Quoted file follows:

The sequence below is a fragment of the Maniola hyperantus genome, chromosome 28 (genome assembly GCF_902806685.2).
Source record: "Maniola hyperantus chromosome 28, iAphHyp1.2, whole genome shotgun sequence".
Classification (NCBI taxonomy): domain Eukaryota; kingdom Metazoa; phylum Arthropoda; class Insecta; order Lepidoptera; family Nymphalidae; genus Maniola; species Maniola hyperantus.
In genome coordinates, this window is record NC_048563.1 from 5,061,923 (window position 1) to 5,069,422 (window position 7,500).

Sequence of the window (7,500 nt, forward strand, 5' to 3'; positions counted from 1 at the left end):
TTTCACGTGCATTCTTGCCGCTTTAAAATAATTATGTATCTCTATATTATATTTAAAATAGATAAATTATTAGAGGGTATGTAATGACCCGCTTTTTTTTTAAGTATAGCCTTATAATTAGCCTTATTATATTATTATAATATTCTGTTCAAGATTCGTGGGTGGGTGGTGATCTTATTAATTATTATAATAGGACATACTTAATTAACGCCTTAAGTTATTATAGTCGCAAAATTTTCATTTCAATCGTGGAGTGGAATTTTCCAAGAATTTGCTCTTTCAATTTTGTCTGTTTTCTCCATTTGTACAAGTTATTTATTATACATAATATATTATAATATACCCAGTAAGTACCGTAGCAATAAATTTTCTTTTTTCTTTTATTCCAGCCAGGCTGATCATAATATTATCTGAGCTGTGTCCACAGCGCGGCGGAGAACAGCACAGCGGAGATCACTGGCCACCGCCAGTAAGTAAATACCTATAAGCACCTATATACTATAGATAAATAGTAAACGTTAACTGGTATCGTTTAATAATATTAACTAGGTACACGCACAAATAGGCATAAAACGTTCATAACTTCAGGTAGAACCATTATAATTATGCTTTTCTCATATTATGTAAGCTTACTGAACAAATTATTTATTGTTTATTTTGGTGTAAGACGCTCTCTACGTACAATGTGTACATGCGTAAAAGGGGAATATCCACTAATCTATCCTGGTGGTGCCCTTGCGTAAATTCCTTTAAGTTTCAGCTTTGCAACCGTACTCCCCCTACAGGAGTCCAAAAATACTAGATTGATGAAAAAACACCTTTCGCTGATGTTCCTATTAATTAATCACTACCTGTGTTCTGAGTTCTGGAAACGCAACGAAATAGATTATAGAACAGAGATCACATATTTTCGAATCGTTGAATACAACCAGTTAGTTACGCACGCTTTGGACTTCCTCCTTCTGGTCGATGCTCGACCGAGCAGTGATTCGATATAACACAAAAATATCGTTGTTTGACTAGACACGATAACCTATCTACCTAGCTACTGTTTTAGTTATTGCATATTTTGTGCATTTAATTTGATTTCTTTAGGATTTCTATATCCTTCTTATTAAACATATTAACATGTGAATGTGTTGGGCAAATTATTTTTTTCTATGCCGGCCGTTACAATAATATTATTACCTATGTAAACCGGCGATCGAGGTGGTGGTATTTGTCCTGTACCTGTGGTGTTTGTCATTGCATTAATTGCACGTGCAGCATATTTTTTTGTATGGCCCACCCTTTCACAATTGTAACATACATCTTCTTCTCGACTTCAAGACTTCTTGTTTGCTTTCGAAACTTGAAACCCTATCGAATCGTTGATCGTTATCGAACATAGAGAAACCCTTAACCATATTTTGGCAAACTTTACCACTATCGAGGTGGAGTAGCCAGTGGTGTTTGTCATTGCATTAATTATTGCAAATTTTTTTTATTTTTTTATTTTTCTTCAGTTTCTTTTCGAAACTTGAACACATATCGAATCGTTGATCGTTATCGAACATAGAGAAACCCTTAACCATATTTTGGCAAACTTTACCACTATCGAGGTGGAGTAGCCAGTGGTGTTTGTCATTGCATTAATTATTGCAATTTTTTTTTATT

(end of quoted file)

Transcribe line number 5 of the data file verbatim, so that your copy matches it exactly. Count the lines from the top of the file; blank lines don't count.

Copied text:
Sequence of the window (7,500 nt, forward strand, 5' to 3'; positions counted from 1 at the left end):